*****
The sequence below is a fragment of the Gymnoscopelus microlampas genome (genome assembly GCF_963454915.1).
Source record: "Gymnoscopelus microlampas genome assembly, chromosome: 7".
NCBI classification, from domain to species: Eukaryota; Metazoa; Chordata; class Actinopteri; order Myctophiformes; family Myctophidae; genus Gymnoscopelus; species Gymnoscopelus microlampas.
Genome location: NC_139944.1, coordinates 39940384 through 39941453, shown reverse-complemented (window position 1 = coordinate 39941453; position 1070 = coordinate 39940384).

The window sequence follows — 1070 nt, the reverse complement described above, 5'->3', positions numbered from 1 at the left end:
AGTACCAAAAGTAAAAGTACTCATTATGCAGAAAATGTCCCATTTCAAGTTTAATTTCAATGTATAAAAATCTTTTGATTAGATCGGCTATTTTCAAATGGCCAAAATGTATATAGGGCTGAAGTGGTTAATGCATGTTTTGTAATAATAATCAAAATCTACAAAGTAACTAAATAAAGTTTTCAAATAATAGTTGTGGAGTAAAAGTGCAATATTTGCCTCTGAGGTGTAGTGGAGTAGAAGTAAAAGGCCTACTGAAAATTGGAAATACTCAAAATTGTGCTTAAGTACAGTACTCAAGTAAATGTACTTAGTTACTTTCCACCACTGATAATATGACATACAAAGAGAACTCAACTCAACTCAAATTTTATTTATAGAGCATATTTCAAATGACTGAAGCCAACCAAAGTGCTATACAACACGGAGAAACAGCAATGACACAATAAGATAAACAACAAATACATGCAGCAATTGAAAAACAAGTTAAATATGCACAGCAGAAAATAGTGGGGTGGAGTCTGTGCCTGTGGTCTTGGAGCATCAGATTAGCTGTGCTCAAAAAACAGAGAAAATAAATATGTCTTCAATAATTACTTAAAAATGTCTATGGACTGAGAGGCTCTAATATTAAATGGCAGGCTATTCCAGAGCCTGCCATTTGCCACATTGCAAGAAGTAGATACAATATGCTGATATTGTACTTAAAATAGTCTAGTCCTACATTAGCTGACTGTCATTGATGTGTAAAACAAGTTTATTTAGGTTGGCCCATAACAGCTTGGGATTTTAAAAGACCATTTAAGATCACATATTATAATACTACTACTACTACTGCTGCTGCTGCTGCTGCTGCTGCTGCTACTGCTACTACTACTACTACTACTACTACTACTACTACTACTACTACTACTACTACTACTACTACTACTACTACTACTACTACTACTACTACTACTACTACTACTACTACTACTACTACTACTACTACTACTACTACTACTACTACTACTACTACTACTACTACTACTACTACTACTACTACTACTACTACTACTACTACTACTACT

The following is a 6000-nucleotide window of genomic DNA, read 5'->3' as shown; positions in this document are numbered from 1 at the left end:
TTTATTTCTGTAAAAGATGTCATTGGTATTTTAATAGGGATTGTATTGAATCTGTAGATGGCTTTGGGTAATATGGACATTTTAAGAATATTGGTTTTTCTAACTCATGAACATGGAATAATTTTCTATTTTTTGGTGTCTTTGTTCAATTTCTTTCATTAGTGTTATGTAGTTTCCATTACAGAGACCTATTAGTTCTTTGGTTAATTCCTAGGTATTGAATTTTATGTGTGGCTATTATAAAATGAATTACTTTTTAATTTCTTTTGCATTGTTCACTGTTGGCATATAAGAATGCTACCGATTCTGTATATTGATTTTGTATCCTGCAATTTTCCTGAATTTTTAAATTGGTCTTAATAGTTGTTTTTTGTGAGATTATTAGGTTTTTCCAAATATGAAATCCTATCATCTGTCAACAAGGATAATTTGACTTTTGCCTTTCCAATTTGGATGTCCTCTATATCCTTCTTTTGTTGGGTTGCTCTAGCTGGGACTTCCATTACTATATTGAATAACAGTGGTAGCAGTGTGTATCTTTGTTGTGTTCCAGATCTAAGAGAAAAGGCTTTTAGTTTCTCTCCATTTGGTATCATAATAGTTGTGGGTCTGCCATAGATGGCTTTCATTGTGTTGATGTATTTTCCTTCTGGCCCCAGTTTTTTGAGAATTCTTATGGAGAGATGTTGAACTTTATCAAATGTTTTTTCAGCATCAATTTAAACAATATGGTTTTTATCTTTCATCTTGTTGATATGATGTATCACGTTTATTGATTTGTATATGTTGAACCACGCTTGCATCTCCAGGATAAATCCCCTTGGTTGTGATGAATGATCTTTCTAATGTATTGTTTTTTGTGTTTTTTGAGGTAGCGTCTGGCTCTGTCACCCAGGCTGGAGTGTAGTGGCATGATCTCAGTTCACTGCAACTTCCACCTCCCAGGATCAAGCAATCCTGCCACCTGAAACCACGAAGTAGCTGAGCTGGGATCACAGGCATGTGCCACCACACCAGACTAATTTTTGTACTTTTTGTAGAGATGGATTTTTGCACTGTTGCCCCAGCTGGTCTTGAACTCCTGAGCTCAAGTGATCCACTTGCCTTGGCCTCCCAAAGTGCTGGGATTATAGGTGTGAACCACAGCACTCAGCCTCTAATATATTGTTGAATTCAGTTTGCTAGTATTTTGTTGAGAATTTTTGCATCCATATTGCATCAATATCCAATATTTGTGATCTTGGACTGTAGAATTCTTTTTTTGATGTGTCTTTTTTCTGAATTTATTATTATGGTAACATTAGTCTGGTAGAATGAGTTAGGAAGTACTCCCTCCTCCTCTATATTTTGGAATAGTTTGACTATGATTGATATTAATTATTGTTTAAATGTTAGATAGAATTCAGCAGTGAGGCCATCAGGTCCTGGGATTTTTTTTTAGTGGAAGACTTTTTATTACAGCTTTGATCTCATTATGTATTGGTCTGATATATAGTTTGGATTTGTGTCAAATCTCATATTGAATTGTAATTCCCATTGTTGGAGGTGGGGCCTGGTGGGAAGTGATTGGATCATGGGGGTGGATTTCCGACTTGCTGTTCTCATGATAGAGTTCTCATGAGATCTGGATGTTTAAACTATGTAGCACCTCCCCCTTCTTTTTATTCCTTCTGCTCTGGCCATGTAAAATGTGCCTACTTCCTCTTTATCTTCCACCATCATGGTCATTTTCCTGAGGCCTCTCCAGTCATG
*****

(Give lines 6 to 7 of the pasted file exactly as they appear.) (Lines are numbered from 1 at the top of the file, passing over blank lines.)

AGTACCAAAAGTAAAAGTACTCATTATGCAGAAAATGTCCCATTTCAAGTTTAATTTCAATGTATAAAAATCTTTTGATTAGATCGGCTATTTTCAAATGGCCAAAATGTATATAGGGCTGAAGTGGTTAATGCATGTTTTGTAATAATAATCAAAATCTACAAAGTAACTAAATAAAGTTTTCAAATAATAGTTGTGGAGTAAAAGTGCAATATTTGCCTCTGAGGTGTAGTGGAGTAGAAGTAAAAGGCCTACTGAAAATTGGAAATACTCAAAATTGTGCTTAAGTACAGTACTCAAGTAAATGTACTTAGTTACTTTCCACCACTGATAATATGACATACAAAGAGAACTCAACTCAACTCAAATTTTATTTATAGAGCATATTTCAAATGACTGAAGCCAACCAAAGTGCTATACAACACGGAGAAACAGCAATGACACAATAAGATAAACAACAAATACATGCAGCAATTGAAAAACAAGTTAAATATGCACAGCAGAAAATAGTGGGGTGGAGTCTGTGCCTGTGGTCTTGGAGCATCAGATTAGCTGTGCTCAAAAAACAGAGAAAATAAATATGTCTTCAATAATTACTTAAAAATGTCTATGGACTGAGAGGCTCTAATATTAAATGGCAGGCTATTCCAGAGCCTGCCATTTGCCACATTGCAAGAAGTAGATACAATATGCTGATATTGTACTTAAAATAGTCTAGTCCTACATTAGCTGACTGTCATTGATGTGTAAAACAAGTTTATTTAGGTTGGCCCATAACAGCTTGGGATTTTAAAAGACCATTTAAGATCACATATTATAATACTACTACTACTACTGCTGCTGCTGCTGCTGCTGCTGCTGCTACTGCTACTACTACTACTACTACTACTACTACTACTACTACTACTACTACTACTACTACTACTACTACTACTACTACTACTACTACTACTACTACTACTACTACTACTACTACTACTACTACTACTACTACTACTACTACTACTACTACTACTACTACTACTACTACTACTACTACTACTACTACTACTACTACTACTACTACTACT

The following is a 6000-nucleotide window of genomic DNA, read 5'->3' as shown; positions in this document are numbered from 1 at the left end: